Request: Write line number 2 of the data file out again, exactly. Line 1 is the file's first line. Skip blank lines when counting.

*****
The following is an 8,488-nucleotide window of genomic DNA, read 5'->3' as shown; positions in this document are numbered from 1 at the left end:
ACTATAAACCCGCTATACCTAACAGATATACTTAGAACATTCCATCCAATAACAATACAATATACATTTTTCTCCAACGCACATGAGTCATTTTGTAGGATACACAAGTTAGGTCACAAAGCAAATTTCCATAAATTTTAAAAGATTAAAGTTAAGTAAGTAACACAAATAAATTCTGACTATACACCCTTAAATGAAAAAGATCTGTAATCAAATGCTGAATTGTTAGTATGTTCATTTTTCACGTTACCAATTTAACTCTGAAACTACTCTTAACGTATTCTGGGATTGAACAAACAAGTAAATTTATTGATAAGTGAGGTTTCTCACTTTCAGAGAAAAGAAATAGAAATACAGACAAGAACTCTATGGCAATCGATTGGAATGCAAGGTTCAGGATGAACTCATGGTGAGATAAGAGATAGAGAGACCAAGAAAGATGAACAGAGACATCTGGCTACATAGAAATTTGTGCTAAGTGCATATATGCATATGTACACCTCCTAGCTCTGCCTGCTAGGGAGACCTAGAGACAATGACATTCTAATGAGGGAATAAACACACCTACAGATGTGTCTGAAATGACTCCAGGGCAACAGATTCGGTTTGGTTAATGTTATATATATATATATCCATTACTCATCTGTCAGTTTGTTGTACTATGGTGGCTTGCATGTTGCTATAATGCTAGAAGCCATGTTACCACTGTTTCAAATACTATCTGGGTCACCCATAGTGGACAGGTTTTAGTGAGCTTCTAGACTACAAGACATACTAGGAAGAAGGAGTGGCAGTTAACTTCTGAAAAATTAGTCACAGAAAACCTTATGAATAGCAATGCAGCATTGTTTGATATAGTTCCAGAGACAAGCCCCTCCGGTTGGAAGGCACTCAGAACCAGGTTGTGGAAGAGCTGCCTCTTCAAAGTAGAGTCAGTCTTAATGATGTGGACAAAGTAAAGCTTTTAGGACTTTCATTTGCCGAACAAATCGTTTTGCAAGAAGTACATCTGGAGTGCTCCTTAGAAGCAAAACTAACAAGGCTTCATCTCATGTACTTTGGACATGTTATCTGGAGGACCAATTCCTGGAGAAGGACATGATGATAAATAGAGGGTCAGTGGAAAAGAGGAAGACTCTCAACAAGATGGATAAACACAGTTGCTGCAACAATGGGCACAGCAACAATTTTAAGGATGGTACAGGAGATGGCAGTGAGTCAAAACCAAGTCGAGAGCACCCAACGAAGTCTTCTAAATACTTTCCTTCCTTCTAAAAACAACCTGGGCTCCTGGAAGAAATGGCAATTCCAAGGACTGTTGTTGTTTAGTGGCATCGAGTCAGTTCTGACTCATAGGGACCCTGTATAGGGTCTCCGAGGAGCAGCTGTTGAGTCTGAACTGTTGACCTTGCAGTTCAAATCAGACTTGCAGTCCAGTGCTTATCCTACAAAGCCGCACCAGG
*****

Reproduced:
ACTATAAACCCGCTATACCTAACAGATATACTTAGAACATTCCATCCAATAACAATACAATATACATTTTTCTCCAACGCACATGAGTCATTTTGTAGGATACACAAGTTAGGTCACAAAGCAAATTTCCATAAATTTTAAAAGATTAAAGTTAAGTAAGTAACACAAATAAATTCTGACTATACACCCTTAAATGAAAAAGATCTGTAATCAAATGCTGAATTGTTAGTATGTTCATTTTTCACGTTACCAATTTAACTCTGAAACTACTCTTAACGTATTCTGGGATTGAACAAACAAGTAAATTTATTGATAAGTGAGGTTTCTCACTTTCAGAGAAAAGAAATAGAAATACAGACAAGAACTCTATGGCAATCGATTGGAATGCAAGGTTCAGGATGAACTCATGGTGAGATAAGAGATAGAGAGACCAAGAAAGATGAACAGAGACATCTGGCTACATAGAAATTTGTGCTAAGTGCATATATGCATATGTACACCTCCTAGCTCTGCCTGCTAGGGAGACCTAGAGACAATGACATTCTAATGAGGGAATAAACACACCTACAGATGTGTCTGAAATGACTCCAGGGCAACAGATTCGGTTTGGTTAATGTTATATATATATATATCCATTACTCATCTGTCAGTTTGTTGTACTATGGTGGCTTGCATGTTGCTATAATGCTAGAAGCCATGTTACCACTGTTTCAAATACTATCTGGGTCACCCATAGTGGACAGGTTTTAGTGAGCTTCTAGACTACAAGACATACTAGGAAGAAGGAGTGGCAGTTAACTTCTGAAAAATTAGTCACAGAAAACCTTATGAATAGCAATGCAGCATTGTTTGATATAGTTCCAGAGACAAGCCCCTCCGGTTGGAAGGCACTCAGAACCAGGTTGTGGAAGAGCTGCCTCTTCAAAGTAGAGTCAGTCTTAATGATGTGGACAAAGTAAAGCTTTTAGGACTTTCATTTGCCGAACAAATCGTTTTGCAAGAAGTACATCTGGAGTGCTCCTTAGAAGCAAAACTAACAAGGCTTCATCTCATGTACTTTGGACATGTTATCTGGAGGACCAATTCCTGGAGAAGGACATGATGATAAATAGAGGGTCAGTGGAAAAGAGGAAGACTCTCAACAAGATGGATAAACACAGTTGCTGCAACAATGGGCACAGCAACAATTTTAAGGATGGTACAGGAGATGGCAGTGAGTCAAAACCAAGTCGAGAGCACCCAACGAAGTCTTCTAAATACTTTCCTTCCTTCTAAAAACAACCTGGGCTCCTGGAAGAAATGGCAATTCCAAGGACTGTTGTTGTTTAGTGGCATCGAGTCAGTTCTGACTCATAGGGACCCTGTATAGGGTCTCCGAGGAGCAGCTGTTGAGTCTGAACTGTTGACCTTGCAGTTCAAATCAGACTTGCAGTCCAGTGCTTATCCTACAAAGCCGCACCAGG